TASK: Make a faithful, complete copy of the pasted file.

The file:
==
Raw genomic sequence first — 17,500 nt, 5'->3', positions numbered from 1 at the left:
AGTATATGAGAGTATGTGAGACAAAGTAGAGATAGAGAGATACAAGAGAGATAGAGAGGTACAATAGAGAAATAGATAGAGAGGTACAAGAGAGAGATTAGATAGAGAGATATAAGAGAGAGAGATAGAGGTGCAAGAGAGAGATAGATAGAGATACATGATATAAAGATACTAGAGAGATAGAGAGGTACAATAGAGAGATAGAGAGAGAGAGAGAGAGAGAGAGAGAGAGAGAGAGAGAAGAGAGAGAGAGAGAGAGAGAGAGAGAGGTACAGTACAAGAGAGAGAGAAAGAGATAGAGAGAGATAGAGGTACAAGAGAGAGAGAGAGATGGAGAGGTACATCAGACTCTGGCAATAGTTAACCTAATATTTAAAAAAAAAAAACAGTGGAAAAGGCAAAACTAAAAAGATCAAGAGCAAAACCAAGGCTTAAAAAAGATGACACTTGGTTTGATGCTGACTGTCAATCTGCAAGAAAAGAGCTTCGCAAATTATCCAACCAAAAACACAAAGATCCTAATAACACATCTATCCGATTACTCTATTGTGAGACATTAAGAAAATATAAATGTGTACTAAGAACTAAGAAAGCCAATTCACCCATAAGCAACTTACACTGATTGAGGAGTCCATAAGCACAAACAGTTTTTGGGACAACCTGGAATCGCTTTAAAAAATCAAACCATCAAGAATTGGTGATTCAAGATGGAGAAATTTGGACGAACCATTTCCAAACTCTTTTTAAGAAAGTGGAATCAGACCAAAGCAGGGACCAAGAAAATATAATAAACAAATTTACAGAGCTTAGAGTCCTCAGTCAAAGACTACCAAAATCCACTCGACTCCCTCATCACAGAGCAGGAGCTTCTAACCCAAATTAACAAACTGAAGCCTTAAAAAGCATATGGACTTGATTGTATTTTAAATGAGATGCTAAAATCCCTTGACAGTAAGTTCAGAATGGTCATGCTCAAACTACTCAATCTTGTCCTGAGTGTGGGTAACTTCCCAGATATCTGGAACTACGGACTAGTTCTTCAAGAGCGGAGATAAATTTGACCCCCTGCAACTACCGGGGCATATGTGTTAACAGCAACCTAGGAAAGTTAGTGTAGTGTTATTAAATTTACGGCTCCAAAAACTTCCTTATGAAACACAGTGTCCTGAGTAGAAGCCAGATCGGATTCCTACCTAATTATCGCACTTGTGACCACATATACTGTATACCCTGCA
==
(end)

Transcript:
Raw genomic sequence first — 17,500 nt, 5'->3', positions numbered from 1 at the left:
AGTATATGAGAGTATGTGAGACAAAGTAGAGATAGAGAGATACAAGAGAGATAGAGAGGTACAATAGAGAAATAGATAGAGAGGTACAAGAGAGAGATTAGATAGAGAGATATAAGAGAGAGAGATAGAGGTGCAAGAGAGAGATAGATAGAGATACATGATATAAAGATACTAGAGAGATAGAGAGGTACAATAGAGAGATAGAGAGAGAGAGAGAGAGAGAGAGAGAGAGAGAGAGAGAAGAGAGAGAGAGAGAGAGAGAGAGAGAGGTACAGTACAAGAGAGAGAGAAAGAGATAGAGAGAGATAGAGGTACAAGAGAGAGAGAGAGATGGAGAGGTACATCAGACTCTGGCAATAGTTAACCTAATATTTAAAAAAAAAAAACAGTGGAAAAGGCAAAACTAAAAAGATCAAGAGCAAAACCAAGGCTTAAAAAAGATGACACTTGGTTTGATGCTGACTGTCAATCTGCAAGAAAAGAGCTTCGCAAATTATCCAACCAAAAACACAAAGATCCTAATAACACATCTATCCGATTACTCTATTGTGAGACATTAAGAAAATATAAATGTGTACTAAGAACTAAGAAAGCCAATTCACCCATAAGCAACTTACACTGATTGAGGAGTCCATAAGCACAAACAGTTTTTGGGACAACCTGGAATCGCTTTAAAAAATCAAACCATCAAGAATTGGTGATTCAAGATGGAGAAATTTGGACGAACCATTTCCAAACTCTTTTTAAGAAAGTGGAATCAGACCAAAGCAGGGACCAAGAAAATATAATAAACAAATTTACAGAGCTTAGAGTCCTCAGTCAAAGACTACCAAAATCCACTCGACTCCCTCATCACAGAGCAGGAGCTTCTAACCCAAATTAACAAACTGAAGCCTTAAAAAGCATATGGACTTGATTGTATTTTAAATGAGATGCTAAAATCCCTTGACAGTAAGTTCAGAATGGTCATGCTCAAACTACTCAATCTTGTCCTGAGTGTGGGTAACTTCCCAGATATCTGGAACTACGGACTAGTTCTTCAAGAGCGGAGATAAATTTGACCCCCTGCAACTACCGGGGCATATGTGTTAACAGCAACCTAGGAAAGTTAGTGTAGTGTTATTAAATTTACGGCTCCAAAAACTTCCTTATGAAACACAGTGTCCTGAGTAGAAGCCAGATCGGATTCCTACCTAATTATCGCACTTGTGACCACATATACTGTATACCCTGCA